“We are what we pretend to be, so we must be careful about what we pretend to be.” – Kurt Vonnegut
If a pretense must be employed to make self-confidence seem more present and real within a person than it is, then does the pretending make the person more or less confident?
I believe that the immediate reward of pretending is a sense of confidence but not in oneself. The confidence that a pretender develops is in an ability to pretend. The usefulness of the pretense reinforces being false which doesn’t make a person more secure in who he/she is.
My motto on this matter is: Never pretend – Always protect. Never pretend to be someone you are not and always protect the person you are. When these ideas are together we get the benefit of being true to ourselves with the added protection we want which pretending seems to provide but doesn’t.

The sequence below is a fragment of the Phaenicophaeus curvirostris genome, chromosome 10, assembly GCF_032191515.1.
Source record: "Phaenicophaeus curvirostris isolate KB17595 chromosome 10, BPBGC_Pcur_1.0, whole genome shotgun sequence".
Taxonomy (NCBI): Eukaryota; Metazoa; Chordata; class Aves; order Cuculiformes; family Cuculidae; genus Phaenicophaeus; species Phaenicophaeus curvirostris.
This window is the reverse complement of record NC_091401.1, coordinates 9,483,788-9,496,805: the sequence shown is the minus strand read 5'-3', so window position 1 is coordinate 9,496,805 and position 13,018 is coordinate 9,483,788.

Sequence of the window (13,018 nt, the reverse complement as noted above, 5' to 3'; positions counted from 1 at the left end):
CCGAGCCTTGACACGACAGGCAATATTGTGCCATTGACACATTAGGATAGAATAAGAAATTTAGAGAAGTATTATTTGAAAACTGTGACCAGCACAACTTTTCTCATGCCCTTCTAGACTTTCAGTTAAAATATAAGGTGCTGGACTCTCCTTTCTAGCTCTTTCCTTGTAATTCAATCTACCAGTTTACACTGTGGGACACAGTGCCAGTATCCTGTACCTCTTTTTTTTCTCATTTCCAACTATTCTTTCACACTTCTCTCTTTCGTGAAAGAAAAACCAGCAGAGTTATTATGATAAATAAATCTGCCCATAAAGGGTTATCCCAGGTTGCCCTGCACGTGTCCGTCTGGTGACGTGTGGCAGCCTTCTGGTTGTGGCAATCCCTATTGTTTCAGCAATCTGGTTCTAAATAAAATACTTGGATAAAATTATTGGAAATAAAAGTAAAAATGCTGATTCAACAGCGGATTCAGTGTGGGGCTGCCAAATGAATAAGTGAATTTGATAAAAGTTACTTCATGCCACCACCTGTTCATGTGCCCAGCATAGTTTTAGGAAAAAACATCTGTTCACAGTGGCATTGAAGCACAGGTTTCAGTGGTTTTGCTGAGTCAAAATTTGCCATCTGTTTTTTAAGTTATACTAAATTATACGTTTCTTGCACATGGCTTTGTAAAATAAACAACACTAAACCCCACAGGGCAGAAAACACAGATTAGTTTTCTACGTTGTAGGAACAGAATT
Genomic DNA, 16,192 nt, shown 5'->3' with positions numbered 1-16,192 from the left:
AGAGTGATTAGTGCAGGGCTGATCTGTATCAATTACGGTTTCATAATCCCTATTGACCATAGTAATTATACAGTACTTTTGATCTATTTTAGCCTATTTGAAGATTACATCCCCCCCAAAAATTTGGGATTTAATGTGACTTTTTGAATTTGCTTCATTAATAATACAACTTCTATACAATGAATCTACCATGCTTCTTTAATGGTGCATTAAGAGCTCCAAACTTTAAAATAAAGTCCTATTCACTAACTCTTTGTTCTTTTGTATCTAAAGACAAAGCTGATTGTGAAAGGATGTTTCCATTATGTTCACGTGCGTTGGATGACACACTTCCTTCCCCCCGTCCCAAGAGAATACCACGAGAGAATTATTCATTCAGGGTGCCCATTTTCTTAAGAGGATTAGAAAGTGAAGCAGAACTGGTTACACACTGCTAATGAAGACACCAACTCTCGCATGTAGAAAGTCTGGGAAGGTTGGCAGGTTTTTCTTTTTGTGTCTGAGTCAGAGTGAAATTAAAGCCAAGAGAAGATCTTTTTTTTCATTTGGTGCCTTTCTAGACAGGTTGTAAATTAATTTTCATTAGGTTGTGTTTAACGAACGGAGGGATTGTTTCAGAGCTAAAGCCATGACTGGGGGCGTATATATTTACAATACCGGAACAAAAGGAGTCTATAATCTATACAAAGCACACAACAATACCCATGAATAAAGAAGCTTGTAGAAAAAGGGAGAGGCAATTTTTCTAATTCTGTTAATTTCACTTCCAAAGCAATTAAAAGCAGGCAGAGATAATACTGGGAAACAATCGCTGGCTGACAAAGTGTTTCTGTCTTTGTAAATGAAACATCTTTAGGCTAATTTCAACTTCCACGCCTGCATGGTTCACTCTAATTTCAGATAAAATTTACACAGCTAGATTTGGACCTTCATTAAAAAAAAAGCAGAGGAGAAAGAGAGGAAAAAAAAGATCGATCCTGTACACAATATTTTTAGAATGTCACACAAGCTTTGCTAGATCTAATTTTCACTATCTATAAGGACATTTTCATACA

Never pretending means being you but it doesn’t mean answering every question about you that someone asks. It also doesn’t mean exposing parts of yourself prematurely to an audience (of one or more) before you have their trustworthiness established. Pretending is hiding parts of yourself and therefore reinforcing that there are things about you that you believe are not good enough.
Always protecting yourself can be a graceful skill of honoring some inquisitions and disallowing others because you know yourself and respect your need for safety. Pretending seems to be a way of getting around feeling vulnerable but while it temporarily shields our truth from an unkindness – it restricts us from being seen by the people who really like us and to whom we make sense. It also sends your inner child a destructive message (you’re not enough) which feels awful. When you tell your story keep the right to pace yourself and hold back whole chapters until sharing feels safe.
One Thing to Do: Make a list of ways you have pretended in the past. Then next to each item write down what you hoped the pretending would do for you. Did it work? Was there another way to achieve what you wanted without pretending?
Dawna Daigneault, Ed.S., LPC.